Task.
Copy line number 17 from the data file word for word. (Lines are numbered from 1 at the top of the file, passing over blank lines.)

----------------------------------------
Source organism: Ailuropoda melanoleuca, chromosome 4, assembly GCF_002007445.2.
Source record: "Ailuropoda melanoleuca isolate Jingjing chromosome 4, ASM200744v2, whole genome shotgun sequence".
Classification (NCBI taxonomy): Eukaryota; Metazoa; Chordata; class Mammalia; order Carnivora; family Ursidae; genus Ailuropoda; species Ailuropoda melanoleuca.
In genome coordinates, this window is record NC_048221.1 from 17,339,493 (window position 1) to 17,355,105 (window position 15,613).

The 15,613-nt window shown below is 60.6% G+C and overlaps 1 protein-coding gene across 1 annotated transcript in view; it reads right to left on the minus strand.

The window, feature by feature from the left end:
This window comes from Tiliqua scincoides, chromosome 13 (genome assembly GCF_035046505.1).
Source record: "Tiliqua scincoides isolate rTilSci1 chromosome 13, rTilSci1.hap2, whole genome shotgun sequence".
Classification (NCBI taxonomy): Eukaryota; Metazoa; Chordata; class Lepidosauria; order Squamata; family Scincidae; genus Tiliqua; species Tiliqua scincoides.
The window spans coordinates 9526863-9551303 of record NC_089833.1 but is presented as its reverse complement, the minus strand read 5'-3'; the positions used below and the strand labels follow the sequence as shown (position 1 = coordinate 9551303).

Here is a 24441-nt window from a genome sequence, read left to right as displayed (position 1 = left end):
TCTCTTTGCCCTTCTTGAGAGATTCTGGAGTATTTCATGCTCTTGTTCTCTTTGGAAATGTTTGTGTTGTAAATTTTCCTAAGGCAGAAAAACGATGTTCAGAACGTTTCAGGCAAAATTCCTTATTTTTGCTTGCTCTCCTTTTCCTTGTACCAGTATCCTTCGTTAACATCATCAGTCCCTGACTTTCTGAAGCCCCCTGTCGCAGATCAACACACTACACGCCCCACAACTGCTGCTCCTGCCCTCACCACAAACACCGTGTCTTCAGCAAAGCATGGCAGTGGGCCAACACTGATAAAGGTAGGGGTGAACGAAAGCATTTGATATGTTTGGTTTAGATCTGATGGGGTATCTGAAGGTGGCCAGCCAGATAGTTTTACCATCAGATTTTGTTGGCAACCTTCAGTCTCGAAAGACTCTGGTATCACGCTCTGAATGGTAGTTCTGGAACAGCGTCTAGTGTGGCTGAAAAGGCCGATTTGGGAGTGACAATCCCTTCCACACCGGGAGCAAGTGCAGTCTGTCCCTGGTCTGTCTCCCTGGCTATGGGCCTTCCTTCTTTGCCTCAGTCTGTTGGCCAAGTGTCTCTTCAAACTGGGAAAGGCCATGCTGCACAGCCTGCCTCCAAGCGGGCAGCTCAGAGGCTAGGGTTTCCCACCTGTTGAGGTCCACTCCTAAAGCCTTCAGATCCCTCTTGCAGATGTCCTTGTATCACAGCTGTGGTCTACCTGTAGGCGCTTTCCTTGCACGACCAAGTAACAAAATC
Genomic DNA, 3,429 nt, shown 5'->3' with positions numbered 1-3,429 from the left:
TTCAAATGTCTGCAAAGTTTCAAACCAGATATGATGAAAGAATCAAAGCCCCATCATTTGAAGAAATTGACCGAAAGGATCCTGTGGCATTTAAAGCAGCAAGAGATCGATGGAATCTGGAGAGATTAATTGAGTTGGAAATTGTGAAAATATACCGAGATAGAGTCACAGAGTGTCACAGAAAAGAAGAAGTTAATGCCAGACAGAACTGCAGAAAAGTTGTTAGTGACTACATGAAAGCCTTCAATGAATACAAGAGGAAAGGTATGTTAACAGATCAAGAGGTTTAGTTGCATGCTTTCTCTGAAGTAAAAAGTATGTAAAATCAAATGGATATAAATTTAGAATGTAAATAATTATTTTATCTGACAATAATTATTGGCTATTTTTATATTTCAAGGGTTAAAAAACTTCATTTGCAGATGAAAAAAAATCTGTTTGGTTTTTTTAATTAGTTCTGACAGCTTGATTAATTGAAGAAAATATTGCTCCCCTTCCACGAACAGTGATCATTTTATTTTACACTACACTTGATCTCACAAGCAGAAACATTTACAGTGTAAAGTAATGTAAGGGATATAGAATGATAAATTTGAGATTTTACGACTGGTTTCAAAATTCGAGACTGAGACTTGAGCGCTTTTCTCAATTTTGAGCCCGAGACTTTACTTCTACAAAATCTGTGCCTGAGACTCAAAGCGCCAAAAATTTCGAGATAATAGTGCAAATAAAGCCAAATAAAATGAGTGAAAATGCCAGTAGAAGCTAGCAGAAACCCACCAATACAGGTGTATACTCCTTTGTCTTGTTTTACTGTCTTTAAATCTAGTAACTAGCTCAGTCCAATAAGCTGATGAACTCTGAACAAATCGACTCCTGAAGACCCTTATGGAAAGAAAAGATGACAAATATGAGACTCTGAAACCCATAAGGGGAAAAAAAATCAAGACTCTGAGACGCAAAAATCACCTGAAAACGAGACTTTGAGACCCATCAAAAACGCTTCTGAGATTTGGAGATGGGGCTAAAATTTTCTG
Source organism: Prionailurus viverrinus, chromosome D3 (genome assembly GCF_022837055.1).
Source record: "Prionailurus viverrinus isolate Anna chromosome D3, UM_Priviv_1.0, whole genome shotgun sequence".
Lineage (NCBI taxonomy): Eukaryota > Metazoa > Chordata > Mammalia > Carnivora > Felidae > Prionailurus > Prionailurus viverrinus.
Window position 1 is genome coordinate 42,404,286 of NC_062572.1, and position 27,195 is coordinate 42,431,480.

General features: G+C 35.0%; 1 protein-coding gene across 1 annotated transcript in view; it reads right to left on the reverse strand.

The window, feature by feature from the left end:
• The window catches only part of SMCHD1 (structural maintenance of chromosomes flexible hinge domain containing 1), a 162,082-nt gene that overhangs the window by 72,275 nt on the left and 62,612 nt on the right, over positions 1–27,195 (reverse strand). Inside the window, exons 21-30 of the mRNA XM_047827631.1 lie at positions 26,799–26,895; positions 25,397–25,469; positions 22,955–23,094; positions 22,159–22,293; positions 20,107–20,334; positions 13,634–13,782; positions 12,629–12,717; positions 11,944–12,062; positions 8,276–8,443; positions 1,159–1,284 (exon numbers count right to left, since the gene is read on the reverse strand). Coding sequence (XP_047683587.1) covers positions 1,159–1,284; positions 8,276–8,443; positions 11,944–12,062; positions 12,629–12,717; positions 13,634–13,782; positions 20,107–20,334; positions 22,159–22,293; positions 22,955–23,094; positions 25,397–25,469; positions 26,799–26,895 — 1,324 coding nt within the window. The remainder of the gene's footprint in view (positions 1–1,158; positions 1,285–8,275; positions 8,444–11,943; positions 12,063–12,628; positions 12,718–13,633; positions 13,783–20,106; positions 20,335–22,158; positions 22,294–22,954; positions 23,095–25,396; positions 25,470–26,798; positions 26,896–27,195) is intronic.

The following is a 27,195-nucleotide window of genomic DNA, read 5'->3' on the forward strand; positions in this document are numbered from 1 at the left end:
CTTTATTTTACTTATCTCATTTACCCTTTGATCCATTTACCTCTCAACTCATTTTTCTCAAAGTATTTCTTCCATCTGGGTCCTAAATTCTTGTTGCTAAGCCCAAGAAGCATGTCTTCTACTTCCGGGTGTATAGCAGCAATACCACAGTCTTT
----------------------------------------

Lineage (NCBI taxonomy): Eukaryota > Metazoa > Chordata > Mammalia > Carnivora > Felidae > Prionailurus > Prionailurus viverrinus.